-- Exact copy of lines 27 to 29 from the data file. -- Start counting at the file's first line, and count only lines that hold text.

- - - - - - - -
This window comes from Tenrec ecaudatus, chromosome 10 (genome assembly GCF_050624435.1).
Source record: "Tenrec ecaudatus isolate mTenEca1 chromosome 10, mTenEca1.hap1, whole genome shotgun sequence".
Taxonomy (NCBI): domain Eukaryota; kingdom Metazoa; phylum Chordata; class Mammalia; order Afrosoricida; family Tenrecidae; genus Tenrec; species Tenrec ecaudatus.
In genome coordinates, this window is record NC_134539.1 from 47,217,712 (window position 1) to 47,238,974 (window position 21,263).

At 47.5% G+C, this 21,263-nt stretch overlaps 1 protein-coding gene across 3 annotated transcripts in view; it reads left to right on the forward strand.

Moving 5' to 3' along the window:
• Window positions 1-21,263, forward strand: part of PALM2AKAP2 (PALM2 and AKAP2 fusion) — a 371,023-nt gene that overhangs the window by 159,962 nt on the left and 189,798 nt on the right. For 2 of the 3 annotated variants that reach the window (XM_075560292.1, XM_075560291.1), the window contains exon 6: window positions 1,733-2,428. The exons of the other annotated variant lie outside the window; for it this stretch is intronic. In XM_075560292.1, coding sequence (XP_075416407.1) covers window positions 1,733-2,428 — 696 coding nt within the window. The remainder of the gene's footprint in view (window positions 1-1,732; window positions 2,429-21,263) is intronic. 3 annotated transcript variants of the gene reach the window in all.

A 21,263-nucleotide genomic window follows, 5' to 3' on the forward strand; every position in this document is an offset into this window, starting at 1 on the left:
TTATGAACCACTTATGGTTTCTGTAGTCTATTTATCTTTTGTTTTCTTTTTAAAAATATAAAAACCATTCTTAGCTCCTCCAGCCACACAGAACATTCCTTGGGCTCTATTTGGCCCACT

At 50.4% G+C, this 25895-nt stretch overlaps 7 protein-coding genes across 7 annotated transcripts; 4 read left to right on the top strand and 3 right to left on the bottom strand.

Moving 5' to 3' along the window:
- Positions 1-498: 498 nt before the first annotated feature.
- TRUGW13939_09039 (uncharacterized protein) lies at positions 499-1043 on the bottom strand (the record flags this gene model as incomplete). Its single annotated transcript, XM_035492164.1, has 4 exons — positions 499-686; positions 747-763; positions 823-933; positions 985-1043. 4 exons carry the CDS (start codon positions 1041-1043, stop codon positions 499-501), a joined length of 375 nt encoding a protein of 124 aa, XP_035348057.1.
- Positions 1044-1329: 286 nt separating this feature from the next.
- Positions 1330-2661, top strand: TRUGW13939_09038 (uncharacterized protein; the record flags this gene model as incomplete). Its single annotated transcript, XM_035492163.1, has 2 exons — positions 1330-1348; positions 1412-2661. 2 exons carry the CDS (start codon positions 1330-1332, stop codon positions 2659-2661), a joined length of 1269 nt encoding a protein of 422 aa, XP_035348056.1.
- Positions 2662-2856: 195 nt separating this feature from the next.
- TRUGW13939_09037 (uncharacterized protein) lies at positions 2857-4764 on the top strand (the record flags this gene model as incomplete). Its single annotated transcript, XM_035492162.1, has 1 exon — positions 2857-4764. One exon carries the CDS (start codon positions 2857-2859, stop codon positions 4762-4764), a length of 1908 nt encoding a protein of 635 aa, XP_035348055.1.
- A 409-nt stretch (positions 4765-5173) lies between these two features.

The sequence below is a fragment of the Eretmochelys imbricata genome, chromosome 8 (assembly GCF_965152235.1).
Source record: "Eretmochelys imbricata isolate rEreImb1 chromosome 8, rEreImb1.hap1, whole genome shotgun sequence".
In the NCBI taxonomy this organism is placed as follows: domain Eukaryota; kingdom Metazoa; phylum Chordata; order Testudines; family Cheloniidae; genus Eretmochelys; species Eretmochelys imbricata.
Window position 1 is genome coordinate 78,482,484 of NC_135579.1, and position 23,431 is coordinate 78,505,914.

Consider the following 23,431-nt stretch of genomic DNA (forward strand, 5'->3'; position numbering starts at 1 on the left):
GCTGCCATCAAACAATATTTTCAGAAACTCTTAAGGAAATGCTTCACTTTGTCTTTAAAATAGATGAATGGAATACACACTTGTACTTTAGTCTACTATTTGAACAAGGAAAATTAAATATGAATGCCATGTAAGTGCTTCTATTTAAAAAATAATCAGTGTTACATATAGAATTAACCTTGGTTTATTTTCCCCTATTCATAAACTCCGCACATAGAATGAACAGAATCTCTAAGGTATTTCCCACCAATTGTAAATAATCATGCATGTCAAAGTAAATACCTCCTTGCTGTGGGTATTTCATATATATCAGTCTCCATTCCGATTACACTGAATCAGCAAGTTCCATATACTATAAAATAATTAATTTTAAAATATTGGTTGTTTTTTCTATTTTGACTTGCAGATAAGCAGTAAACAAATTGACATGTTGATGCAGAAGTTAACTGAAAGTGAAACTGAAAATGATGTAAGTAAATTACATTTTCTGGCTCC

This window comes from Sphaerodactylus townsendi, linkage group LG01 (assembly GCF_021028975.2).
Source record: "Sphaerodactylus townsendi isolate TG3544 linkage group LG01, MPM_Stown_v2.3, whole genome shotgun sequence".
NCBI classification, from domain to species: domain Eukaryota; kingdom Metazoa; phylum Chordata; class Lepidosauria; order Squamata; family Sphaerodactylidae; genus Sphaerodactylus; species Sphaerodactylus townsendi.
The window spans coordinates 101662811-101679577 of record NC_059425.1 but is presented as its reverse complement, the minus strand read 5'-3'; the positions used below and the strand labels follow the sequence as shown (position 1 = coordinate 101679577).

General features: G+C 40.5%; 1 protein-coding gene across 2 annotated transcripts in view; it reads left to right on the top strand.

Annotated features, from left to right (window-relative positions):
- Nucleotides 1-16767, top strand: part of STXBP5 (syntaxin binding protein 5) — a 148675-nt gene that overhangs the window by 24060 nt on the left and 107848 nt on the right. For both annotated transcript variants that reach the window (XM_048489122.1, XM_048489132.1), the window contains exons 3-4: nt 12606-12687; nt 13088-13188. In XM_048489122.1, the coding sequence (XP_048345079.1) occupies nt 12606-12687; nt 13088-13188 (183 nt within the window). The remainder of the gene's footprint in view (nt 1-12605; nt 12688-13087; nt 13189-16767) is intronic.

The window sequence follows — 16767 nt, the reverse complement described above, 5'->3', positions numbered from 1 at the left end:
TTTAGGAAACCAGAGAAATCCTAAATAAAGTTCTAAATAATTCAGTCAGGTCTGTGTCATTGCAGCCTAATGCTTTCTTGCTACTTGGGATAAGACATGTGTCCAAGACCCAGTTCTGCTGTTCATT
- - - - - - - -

NCBI classification, from domain to species: domain Eukaryota; kingdom Metazoa; phylum Chordata; class Lepidosauria; order Squamata; family Sphaerodactylidae; genus Sphaerodactylus; species Sphaerodactylus townsendi.
The window spans coordinates 101662811-101679577 of record NC_059425.1 but is presented as its reverse complement, the minus strand read 5'-3'; the positions used below and the strand labels follow the sequence as shown (position 1 = coordinate 101679577).

General features: G+C 40.5%; 1 protein-coding gene across 2 annotated transcripts in view; it reads left to right on the top strand.